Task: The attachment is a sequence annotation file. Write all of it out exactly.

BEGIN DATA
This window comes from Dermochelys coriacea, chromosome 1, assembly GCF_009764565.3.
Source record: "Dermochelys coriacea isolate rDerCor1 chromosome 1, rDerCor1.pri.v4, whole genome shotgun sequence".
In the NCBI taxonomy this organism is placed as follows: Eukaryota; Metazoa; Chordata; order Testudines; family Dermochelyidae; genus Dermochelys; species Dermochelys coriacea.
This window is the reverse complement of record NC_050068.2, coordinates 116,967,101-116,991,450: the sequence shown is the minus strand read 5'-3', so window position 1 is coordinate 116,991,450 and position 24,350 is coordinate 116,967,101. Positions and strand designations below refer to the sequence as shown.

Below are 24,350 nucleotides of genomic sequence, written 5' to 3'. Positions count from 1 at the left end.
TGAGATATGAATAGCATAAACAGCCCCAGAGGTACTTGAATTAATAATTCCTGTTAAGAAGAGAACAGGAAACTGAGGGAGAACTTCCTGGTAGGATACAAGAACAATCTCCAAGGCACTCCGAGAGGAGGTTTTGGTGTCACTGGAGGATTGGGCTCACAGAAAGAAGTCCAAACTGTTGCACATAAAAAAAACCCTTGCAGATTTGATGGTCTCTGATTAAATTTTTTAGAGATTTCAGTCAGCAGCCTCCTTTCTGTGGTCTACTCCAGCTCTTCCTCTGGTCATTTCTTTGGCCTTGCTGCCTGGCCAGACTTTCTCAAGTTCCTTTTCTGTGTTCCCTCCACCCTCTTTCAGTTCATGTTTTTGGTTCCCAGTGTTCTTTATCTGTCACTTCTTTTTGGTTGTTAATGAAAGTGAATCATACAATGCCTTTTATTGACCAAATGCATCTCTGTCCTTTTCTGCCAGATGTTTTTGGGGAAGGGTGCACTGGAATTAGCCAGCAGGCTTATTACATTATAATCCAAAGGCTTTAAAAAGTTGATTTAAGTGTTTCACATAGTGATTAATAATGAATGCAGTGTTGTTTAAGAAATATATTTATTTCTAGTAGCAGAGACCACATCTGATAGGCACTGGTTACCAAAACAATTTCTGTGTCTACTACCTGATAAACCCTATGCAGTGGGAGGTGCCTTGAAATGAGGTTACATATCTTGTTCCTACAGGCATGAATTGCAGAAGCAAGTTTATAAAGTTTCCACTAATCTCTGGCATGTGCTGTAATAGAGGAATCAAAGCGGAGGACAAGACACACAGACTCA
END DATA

This window comes from Dermochelys coriacea, chromosome 1, assembly GCF_009764565.3.
Source record: "Dermochelys coriacea isolate rDerCor1 chromosome 1, rDerCor1.pri.v4, whole genome shotgun sequence".
In the NCBI taxonomy this organism is placed as follows: Eukaryota; Metazoa; Chordata; order Testudines; family Dermochelyidae; genus Dermochelys; species Dermochelys coriacea.
This window is the reverse complement of record NC_050068.2, coordinates 116,967,101-116,991,450: the sequence shown is the minus strand read 5'-3', so window position 1 is coordinate 116,991,450 and position 24,350 is coordinate 116,967,101. Positions and strand designations below refer to the sequence as shown.

Below are 24,350 nucleotides of genomic sequence, written 5' to 3'. Positions count from 1 at the left end.
TGAGATATGAATAGCATAAACAGCCCCAGAGGTACTTGAATTAATAATTCCTGTTAAGAAGAGAACAGGAAACTGAGGGAGAACTTCCTGGTAGGATACAAGAACAATCTCCAAGGCACTCCGAGAGGAGGTTTTGGTGTCACTGGAGGATTGGGCTCACAGAAAGAAGTCCAAACTGTTGCACATAAAAAAAACCCTTGCAGATTTGATGGTCTCTGATTAAATTTTTTAGAGATTTCAGTCAGCAGCCTCCTTTCTGTGGTCTACTCCAGCTCTTCCTCTGGTCATTTCTTTGGCCTTGCTGCCTGGCCAGACTTTCTCAAGTTCCTTTTCTGTGTTCCCTCCACCCTCTTTCAGTTCATGTTTTTGGTTCCCAGTGTTCTTTATCTGTCACTTCTTTTTGGTTGTTAATGAAAGTGAATCATACAATGCCTTTTATTGACCAAATGCATCTCTGTCCTTTTCTGCCAGATGTTTTTGGGGAAGGGTGCACTGGAATTAGCCAGCAGGCTTATTACATTATAATCCAAAGGCTTTAAAAAGTTGATTTAAGTGTTTCACATAGTGATTAATAATGAATGCAGTGTTGTTTAAGAAATATATTTATTTCTAGTAGCAGAGACCACATCTGATAGGCACTGGTTACCAAAACAATTTCTGTGTCTACTACCTGATAAACCCTATGCAGTGGGAGGTGCCTTGAAATGAGGTTACATATCTTGTTCCTACAGGCATGAATTGCAGAAGCAAGTTTATAAAGTTTCCACTAATCTCTGGCATGTGCTGTAATAGAGGAATCAAAGCGGAGGACAAGACACACAGACTCA